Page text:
- By Helen Kearns

Societas Raffaello Sanzio’s Purgatorio runs at UCLA Live’s Freud Playhouse through tomorrow evening, October 31 at 8pm.  For more information, please call (310) 825-2000 or click here.

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This Halloween, It’s Different

We’re sorry to break this to you, but…we think you’ve gotten a little too old to trick-or-treat.  When you show up at a stranger’s front door decked out in your very innovative homemade costume and they ask where your kids are – it’s a sign.  We’re not saying you have to throw away the pumpkin earrings or even your witch’s hat, we just thought we’d present you with a few, more adult suggestions to celebrate this most flamboyant of holidays.  There are tricks and treats to be had throughout this city and we wouldn’t want you to miss even one…

For the old-fashioned in all of us – Halloween night screenings abound!  Nosferatu will be screened with musical accompaniment at Walt Disney Concert Hall at 8pm and with culinary accompaniment at Vinoteque on Melrose at 7pm and again at 9pm.  Tomorrow night, at the Egyptian Theatre, you’ll experience the 50th anniversary of the Twilight Zone – a screening of some of the series’ most acclaimed episodes should start your night off right at 8pm.  It might be hard to hit them all, but you do have that broom stick…

For the slasher film fan in all of us – it’s as if someone read your mind!  Sspooky!  Starting tonight, there is a three-day lineup full to the brim with blood and gore.  Tonight’s Slasherpalooza!: A Night of Gonzo Slasher Films includes screenings of Hatchet, Shakma, and Night of the Demon.  Not to be outdone, Friday night’s The Strange World of Coffin Joe series features Embodiment of Evil alongside Hallucinations of a Deranged Mind (which may be scarily reminiscent of your last therapy session).  Then, if you’re not all screamed out by Saturday, there’s a (family friendly) Bollyween party and fundraiser.  The Dosa truck will be there providing sustenance, there will be costume prizes, a couple of DJs spinning, a phantom photo booth, and tarot card readings – if you dare!

For the attention-seeker in all of us – Halloween isn’t about other people’s costumes, nor is it about how scary Jack Nicholson is in The Shining.  It’s about just how loud and on-pitch you can howl…er, sing.  The Music Center hosts a Friday Night Sing-Along on the plaza complete with lyric sheets and live accompaniment.  Just make sure your costume doesn’t outshine your voice…

nosferatuint01For the art freak in all of us – the Santa Monica Museum of Art is hosting their Halla Gala for which they recommend you dress as your “secret self” (Batman?) for an evening of mingling, a special exhibition, a particularly scary photobooth, Fellini-style movies, a Magic Carpet walk-off (those attention seekers would appreciate this too), as well as some capricious cocktails and delicious delectables to nibble on.

Fishnet stockings and character shoes don’t make a costume (and gentlemen, neither does a box surrounding your genitals) – so go get creative and send us photos of your most outrageous work.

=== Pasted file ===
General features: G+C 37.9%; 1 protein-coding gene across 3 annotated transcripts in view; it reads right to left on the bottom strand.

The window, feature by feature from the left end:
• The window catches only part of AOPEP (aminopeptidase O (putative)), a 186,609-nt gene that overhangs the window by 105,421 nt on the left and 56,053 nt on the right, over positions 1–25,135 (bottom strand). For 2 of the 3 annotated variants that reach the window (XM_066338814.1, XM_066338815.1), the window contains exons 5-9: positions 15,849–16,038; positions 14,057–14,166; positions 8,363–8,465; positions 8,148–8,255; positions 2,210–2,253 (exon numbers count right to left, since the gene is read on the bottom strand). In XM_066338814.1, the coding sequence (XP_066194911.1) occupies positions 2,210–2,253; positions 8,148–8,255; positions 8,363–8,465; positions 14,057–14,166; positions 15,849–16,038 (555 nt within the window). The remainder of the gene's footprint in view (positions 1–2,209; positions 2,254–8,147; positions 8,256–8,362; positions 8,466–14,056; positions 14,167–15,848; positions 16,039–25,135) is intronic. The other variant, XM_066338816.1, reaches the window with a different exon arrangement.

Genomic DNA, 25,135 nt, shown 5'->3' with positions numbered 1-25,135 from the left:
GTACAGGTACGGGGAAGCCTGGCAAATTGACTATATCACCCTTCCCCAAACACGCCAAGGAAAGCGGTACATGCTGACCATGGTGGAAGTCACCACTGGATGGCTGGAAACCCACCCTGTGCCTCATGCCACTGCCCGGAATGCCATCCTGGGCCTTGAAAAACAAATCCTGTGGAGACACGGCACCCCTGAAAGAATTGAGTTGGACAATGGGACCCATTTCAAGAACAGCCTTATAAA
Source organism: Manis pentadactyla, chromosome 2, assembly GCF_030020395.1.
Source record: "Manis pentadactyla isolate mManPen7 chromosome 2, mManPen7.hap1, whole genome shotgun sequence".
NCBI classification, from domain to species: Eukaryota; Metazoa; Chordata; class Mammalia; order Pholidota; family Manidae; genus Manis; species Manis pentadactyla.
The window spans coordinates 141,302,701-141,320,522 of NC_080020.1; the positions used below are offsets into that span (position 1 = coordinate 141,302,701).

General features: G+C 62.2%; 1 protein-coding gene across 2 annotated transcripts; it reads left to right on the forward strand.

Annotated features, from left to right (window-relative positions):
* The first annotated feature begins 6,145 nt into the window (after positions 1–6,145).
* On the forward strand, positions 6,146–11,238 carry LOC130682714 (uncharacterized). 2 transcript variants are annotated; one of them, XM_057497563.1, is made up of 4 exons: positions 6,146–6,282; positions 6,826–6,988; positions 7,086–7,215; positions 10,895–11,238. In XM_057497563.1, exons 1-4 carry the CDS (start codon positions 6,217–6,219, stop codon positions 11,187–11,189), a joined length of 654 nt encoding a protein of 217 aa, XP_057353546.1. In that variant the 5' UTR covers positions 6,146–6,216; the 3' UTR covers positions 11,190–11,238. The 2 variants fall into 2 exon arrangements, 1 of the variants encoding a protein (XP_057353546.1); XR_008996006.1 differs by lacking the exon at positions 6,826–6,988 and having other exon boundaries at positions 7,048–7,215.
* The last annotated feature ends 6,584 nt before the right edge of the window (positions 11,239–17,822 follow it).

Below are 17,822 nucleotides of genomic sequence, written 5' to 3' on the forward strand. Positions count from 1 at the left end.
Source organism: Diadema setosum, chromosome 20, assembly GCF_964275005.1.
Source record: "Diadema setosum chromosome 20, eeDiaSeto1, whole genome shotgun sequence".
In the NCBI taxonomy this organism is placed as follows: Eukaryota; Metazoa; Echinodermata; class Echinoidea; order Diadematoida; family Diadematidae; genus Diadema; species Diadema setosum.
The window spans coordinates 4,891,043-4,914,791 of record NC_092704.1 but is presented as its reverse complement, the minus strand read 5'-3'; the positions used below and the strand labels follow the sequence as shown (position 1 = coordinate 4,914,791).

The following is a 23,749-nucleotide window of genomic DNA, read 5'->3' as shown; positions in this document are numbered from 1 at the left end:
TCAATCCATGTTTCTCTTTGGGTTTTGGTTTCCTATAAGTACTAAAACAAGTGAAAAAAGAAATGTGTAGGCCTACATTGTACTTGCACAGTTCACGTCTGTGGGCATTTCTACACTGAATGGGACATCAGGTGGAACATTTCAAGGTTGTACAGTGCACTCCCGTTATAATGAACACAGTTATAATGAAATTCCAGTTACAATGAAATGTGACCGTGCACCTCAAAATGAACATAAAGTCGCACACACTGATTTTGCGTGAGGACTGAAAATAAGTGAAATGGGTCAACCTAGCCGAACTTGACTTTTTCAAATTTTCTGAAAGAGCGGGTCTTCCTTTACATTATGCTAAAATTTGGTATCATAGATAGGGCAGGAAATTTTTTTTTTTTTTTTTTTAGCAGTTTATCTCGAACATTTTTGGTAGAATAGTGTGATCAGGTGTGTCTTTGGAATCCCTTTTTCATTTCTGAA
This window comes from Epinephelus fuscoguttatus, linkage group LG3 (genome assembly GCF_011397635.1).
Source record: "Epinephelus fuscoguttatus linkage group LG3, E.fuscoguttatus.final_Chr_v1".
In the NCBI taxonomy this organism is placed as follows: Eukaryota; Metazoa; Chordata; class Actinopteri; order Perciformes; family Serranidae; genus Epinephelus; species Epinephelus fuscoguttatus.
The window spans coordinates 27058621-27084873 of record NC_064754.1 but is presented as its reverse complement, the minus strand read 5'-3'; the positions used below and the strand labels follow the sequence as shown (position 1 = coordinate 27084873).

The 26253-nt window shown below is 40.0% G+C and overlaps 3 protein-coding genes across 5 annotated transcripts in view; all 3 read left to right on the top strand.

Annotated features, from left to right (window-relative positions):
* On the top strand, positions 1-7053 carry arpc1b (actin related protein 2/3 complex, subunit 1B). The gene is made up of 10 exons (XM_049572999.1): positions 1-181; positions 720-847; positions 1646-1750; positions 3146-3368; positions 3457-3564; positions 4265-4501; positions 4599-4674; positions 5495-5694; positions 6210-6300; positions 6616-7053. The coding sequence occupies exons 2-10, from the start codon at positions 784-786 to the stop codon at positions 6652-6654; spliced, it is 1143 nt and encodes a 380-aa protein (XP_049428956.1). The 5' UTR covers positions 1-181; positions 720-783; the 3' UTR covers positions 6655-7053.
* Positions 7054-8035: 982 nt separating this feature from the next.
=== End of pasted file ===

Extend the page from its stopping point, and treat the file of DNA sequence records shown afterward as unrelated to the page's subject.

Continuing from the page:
Posted in Art, Bring Your Flask, Downtown, Exhibitions, Film, Food & Drink, High Brow, Hollywood, Low Brow, Museums, Music, Old School, Performance, Personalities, Santa Monica, West Hollywood No Comments »

A Decidedly Hepburn Halloween

audrey-hepburn-20061009-167758This Halloween, there’s bound to be a host of dead actors and actresses milling about the streets of LA – most of whom you’d rather not see again.  One has only to walk down Melrose on a fine, sunny day, though, to see a slew of petite, young women donning over-sized sunglasses, cropped pixie hair cuts, and sleek sleeveless dresses to catch a glimpse of an actress as alive in our culture as ever, both in fashion and general demeanor.  That actress is, of course, Audrey Hepburn.

She, more than any other actor, actress, or celebrity, haunts the Hollywood unconscious on a day-to-day basis.  So it comes as no surprise that LACMA has chosen the Halloween season to present their film series on the legendary starlet, aptly titled “Audrey Hepburn: Then, Now, and Forever.” Roman Holiday and Breakfast at Tiffany’s screened earlier last week, but if you missed those, don’t fret: many of her most memorable roles are still to come.  On Friday, Halloween Eve at 7:30 PM is Sabrina, followed by Love in the Afternoon at 9:35 PM.  The following weekend, on November 6, catch showings of Charade and Wait Until Dark. Then on November 7: King Vidor’s epic adaptation of Tolstoy’s War and Peace.  And finally, on November 13, the screening closes with Hepburn’s much-adored musical turn in George Cuckor’s My Fair Lady.

Whether you’re Hepbrun for Halloween or simply Hepburn in everyday life, there’s sure to be some Audrey in you—male or female, young or old, whether you’ve seen her films or not (if you haven’t, your next stop is LACMA on Friday night).  Frankly, it’s downright spooky how much of her spirit still enchants Hollywood and its forthcoming starlets.